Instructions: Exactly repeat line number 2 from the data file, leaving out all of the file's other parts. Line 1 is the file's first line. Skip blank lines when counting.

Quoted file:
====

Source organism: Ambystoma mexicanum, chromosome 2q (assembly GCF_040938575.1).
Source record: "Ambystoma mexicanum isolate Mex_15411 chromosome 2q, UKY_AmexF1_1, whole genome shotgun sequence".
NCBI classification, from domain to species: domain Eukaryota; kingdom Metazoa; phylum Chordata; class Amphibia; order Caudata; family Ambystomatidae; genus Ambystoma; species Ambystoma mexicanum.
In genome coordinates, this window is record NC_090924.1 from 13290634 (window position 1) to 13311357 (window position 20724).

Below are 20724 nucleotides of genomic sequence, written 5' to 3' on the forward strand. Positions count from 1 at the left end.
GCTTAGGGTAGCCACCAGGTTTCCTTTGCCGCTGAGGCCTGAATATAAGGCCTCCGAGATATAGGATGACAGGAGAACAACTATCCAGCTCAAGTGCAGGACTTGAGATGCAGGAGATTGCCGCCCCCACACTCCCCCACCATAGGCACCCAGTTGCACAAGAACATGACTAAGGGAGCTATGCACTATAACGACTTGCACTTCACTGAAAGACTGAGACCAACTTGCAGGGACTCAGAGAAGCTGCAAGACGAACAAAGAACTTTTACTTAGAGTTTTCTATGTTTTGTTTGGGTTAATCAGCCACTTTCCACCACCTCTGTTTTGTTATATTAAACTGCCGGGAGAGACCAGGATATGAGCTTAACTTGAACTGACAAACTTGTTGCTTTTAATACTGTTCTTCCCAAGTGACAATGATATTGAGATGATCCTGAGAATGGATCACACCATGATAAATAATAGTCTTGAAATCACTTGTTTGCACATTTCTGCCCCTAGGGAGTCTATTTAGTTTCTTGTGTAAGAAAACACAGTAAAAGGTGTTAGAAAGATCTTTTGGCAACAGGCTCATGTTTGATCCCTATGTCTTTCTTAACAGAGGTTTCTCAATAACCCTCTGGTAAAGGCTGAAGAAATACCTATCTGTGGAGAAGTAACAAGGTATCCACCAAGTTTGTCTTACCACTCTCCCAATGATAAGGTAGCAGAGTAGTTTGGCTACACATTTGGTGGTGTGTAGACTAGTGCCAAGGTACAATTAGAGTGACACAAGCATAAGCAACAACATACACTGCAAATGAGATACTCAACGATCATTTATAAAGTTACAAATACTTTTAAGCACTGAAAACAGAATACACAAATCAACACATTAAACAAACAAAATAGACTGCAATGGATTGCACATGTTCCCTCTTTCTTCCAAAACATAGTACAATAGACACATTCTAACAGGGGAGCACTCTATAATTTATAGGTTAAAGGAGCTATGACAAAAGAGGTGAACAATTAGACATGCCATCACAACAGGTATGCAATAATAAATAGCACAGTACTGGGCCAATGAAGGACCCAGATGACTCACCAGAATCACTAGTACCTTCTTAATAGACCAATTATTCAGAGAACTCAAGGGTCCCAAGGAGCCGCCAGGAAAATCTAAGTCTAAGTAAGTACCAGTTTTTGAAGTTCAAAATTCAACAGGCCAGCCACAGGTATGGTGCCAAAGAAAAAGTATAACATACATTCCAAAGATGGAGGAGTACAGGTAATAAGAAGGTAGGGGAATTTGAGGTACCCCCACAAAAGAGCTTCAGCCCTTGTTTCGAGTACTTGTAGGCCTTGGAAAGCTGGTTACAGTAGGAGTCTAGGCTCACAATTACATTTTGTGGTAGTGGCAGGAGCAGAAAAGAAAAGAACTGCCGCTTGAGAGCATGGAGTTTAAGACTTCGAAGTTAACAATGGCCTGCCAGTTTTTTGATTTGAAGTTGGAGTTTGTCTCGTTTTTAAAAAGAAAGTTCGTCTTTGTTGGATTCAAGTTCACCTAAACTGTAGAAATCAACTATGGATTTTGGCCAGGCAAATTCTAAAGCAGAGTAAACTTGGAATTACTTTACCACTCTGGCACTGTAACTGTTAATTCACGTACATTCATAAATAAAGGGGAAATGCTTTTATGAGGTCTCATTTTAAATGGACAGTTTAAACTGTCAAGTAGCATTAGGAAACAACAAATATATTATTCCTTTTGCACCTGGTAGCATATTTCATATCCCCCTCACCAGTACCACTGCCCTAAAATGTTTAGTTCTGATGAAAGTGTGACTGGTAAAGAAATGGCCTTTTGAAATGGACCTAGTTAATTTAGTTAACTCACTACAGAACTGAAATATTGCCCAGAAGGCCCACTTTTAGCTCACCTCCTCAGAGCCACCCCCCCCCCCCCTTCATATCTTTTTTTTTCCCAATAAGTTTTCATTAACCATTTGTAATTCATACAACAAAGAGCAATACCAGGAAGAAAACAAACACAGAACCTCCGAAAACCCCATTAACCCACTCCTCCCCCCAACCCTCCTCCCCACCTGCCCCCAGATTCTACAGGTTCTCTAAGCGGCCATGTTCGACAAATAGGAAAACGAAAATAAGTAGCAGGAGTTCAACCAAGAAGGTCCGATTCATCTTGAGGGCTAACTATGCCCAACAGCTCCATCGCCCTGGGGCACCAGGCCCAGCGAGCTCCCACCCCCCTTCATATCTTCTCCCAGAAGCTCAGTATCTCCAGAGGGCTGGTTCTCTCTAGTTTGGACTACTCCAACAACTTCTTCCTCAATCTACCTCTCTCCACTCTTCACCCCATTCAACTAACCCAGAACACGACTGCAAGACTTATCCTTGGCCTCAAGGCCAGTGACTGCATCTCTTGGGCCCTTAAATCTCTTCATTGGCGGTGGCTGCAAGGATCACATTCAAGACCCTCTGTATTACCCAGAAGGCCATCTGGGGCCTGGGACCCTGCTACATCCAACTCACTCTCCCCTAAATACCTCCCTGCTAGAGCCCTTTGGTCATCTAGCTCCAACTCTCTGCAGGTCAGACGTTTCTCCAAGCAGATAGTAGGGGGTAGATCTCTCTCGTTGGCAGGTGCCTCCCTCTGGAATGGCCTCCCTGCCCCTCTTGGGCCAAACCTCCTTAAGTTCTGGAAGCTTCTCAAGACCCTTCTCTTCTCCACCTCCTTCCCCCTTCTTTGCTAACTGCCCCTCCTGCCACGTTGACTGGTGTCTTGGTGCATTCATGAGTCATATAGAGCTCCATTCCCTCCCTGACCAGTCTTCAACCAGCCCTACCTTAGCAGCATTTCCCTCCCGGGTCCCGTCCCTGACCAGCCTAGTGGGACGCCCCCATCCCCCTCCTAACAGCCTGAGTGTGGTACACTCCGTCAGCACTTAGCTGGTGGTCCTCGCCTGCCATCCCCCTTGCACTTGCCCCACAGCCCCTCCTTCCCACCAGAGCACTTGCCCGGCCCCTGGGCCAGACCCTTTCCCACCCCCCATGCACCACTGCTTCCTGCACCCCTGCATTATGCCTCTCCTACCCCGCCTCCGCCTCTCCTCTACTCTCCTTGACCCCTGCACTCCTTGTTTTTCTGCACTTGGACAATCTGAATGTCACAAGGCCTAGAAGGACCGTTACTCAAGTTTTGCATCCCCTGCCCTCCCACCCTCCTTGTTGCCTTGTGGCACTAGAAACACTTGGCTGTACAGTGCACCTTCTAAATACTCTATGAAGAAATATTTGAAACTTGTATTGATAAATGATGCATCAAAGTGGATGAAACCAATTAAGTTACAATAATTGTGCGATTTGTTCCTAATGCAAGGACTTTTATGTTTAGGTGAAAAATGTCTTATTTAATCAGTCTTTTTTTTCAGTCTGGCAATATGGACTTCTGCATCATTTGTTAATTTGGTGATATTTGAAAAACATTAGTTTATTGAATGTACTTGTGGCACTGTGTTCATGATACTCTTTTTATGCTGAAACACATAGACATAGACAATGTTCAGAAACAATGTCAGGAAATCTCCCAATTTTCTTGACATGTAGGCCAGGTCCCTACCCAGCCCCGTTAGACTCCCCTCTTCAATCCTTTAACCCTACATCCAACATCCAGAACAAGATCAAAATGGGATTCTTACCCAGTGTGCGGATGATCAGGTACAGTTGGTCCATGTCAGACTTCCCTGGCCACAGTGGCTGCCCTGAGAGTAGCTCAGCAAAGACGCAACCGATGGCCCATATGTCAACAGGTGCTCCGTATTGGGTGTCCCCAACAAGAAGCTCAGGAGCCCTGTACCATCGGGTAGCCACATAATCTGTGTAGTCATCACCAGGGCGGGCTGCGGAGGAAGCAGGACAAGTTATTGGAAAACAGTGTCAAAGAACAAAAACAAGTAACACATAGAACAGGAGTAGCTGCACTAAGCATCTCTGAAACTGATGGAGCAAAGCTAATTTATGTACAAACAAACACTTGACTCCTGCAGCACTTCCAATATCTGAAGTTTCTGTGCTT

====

Source record: "Ambystoma mexicanum isolate Mex_15411 chromosome 2q, UKY_AmexF1_1, whole genome shotgun sequence".